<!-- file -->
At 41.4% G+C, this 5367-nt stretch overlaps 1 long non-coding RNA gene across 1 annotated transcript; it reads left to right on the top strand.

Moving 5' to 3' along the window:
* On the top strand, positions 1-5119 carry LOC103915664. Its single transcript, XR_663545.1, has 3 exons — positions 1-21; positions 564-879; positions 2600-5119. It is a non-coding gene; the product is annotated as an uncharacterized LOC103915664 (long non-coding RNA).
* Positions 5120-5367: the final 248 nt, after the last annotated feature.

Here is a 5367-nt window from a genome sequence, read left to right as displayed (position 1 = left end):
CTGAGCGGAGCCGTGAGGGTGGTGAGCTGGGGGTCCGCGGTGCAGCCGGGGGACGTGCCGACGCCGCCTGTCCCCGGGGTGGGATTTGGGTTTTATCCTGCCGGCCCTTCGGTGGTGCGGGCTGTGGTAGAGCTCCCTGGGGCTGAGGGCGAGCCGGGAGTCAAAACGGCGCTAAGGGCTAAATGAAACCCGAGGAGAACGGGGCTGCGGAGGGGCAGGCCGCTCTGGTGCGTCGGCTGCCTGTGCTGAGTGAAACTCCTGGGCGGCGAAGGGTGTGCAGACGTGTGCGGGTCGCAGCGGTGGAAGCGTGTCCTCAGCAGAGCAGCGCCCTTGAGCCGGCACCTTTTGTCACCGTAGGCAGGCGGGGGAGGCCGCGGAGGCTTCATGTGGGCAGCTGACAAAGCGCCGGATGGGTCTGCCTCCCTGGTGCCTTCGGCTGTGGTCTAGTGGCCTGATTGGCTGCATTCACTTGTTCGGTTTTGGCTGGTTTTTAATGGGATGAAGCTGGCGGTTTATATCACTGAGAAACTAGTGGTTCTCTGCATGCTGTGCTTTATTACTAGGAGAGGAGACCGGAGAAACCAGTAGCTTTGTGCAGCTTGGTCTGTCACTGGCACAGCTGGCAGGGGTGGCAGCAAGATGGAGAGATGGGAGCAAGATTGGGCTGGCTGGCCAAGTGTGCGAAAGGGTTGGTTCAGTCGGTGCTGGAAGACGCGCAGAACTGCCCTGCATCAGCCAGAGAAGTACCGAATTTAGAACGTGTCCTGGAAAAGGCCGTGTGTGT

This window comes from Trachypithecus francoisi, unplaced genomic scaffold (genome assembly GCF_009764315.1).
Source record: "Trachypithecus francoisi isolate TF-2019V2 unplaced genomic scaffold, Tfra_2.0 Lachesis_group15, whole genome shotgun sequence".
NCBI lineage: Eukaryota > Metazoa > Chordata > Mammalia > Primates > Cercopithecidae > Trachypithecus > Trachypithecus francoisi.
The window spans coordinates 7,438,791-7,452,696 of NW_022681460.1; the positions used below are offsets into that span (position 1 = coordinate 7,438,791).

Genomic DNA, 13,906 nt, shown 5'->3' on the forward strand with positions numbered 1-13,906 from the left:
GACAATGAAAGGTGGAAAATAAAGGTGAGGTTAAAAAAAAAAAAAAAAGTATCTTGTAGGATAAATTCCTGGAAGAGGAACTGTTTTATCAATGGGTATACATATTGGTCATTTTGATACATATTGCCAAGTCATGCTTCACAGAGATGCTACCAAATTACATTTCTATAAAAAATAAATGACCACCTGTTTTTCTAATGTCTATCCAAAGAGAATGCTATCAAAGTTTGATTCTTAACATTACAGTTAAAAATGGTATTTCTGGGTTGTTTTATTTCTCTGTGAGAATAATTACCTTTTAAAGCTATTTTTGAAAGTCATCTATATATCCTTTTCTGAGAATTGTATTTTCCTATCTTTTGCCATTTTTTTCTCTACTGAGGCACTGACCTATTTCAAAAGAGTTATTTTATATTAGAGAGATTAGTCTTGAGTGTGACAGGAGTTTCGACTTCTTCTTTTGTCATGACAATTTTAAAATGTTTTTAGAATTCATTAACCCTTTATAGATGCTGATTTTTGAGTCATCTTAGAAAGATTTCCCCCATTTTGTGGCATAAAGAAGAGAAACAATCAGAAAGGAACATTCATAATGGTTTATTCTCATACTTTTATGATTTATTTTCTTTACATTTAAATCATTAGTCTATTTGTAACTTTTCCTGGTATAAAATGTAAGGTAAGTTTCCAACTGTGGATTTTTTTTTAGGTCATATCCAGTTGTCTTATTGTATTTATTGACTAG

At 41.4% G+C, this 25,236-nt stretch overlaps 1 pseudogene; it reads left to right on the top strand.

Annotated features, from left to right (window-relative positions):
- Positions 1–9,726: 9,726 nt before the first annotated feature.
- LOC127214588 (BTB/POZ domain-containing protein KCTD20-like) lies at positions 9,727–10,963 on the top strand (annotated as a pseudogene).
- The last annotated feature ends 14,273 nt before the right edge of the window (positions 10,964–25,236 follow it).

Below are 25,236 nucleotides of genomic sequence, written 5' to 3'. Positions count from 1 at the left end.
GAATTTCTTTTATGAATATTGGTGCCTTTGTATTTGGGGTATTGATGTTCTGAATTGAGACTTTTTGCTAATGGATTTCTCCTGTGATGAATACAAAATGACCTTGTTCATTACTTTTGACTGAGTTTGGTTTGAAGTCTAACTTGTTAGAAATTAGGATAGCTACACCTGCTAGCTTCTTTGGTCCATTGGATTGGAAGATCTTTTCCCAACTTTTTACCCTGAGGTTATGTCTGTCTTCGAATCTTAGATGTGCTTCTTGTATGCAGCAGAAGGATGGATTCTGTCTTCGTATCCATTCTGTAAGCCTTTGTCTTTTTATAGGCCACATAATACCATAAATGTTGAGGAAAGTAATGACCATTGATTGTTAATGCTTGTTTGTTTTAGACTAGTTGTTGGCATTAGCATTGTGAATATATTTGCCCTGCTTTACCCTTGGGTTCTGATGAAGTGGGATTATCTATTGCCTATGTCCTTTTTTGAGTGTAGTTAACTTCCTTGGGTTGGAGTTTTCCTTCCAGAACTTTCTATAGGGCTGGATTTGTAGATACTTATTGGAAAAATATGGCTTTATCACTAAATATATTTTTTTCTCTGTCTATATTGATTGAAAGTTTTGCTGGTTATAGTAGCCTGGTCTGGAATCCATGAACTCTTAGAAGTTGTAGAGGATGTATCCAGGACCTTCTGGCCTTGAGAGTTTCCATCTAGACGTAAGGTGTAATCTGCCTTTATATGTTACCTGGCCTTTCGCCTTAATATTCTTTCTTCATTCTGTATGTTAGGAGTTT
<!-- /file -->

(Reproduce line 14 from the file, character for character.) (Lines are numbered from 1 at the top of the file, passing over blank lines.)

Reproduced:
Annotated features, from left to right (window-relative positions):